Taste is the primary sensory system that determines whether a food or beverage will be ingested or rejected. Taste also influences the digestion and metabolism of food. Consequently, understanding the mechanisms underlying this sense is central to our ability to control intake of nutrients and modulate the excesses of consumption that contribute to diseases such as obesity, hypertension and the metabolic syndrome. These diseases pose serious problems for human health and have major negative economic impact worldwide, including in the United States and Russia. The long-term goal of the parent project is to positionally clone genes involved in taste and ingestive behavior. This involves developing genetically defined mouse models for genetic mapping and mechanistic studies. This FIRCA proposal will expand these studies to examine the role of sweet taste genes in postingestive endocrine responses to sweeteners. The proposed studies will aid in gene identification in mice, which will reveal the function of their human orthologs and their role in taste-related human behavior. This project will support collaboration between scientists at the Monell Center and the Pavlov Institute and will help to build research capabilities at the Pavlov Institute. The propose research will be done primarily in Russia at the Pavlov Institute of Physiology of the Russian Academy of Sciences in collaboration with Dr. Zolotarev as an extension of NIH grant R01DC000882 (09/19/2008 - 08/31/2013). PHS 398/2590 (Rev. 09/04, Reissued 4/2006) Page Continuation Format Page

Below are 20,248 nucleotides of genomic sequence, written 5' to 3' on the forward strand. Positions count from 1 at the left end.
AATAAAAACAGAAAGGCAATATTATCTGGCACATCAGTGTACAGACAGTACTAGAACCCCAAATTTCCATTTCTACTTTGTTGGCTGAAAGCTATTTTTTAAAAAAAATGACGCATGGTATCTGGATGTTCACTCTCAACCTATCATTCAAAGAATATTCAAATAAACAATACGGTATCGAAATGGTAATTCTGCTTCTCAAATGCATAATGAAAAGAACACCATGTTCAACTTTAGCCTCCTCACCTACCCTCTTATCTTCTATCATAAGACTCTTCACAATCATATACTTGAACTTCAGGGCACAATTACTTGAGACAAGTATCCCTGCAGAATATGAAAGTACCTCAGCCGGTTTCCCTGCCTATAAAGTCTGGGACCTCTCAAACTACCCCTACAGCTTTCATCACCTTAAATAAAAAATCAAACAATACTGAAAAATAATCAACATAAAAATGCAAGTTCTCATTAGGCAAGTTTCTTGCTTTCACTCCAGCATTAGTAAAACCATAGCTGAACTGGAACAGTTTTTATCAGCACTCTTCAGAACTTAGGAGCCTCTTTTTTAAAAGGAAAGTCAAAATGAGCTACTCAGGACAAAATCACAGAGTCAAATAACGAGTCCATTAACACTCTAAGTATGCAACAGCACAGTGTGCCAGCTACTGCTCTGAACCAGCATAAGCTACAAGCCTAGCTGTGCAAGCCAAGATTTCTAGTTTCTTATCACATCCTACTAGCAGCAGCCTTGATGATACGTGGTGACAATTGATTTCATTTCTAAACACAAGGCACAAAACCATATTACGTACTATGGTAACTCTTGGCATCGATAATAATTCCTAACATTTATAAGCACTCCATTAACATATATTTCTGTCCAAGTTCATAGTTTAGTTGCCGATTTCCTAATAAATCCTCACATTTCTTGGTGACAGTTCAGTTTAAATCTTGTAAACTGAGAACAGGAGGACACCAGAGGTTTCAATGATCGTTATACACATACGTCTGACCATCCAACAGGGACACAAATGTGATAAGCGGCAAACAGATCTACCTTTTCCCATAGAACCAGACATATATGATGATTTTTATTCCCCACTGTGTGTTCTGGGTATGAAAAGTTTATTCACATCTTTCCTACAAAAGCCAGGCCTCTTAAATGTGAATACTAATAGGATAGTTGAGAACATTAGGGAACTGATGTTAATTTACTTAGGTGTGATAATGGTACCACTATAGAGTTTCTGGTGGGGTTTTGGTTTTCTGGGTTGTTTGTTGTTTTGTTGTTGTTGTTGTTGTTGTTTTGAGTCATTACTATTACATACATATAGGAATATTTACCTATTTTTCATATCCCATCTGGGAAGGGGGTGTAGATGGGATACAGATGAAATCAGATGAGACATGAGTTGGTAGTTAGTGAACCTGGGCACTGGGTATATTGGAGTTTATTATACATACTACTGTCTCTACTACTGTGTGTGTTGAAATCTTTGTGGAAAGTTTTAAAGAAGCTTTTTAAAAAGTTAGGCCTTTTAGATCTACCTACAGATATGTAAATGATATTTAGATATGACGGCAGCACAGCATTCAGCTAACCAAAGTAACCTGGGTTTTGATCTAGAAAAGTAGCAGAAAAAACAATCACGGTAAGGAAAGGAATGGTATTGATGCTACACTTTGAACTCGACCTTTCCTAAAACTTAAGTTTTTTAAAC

Public Health Relevance

Taste often determines whether a food or beverage will be ingested;thus, understanding this sense is central to modulating the excess consumption that can underlie such serious worldwide diseases as obesity, hypertension and the metabolic syndrome. The goal of the parent project and this FIRCA proposal is to identify taste-related genes in mice, which will suggest the function of their human orthologs and their role in taste-related human behavior. These studies, when completed, may provide important new avenues for interventions designed to modify excess food consumption. PHS 398/2590 (Rev. 09/04, Reissued 4/2006) Page Continuation Format Page

Agency
National Institute of Health (NIH)
Type
Small Research Grants (R03)
Project #
5R03DC013526-02
Application #
8675832
Study Section
Special Emphasis Panel (ZRG1)
Program Officer
Sullivan, Susan L
Project Start
Project End
Budget Start
Budget End
Support Year
2
Fiscal Year
2014
Total Cost
Indirect Cost
Name
Monell Chemical Senses Center
Department
Type
DUNS #
City
Philadelphia
State
PA
Country
United States
Zip Code
19104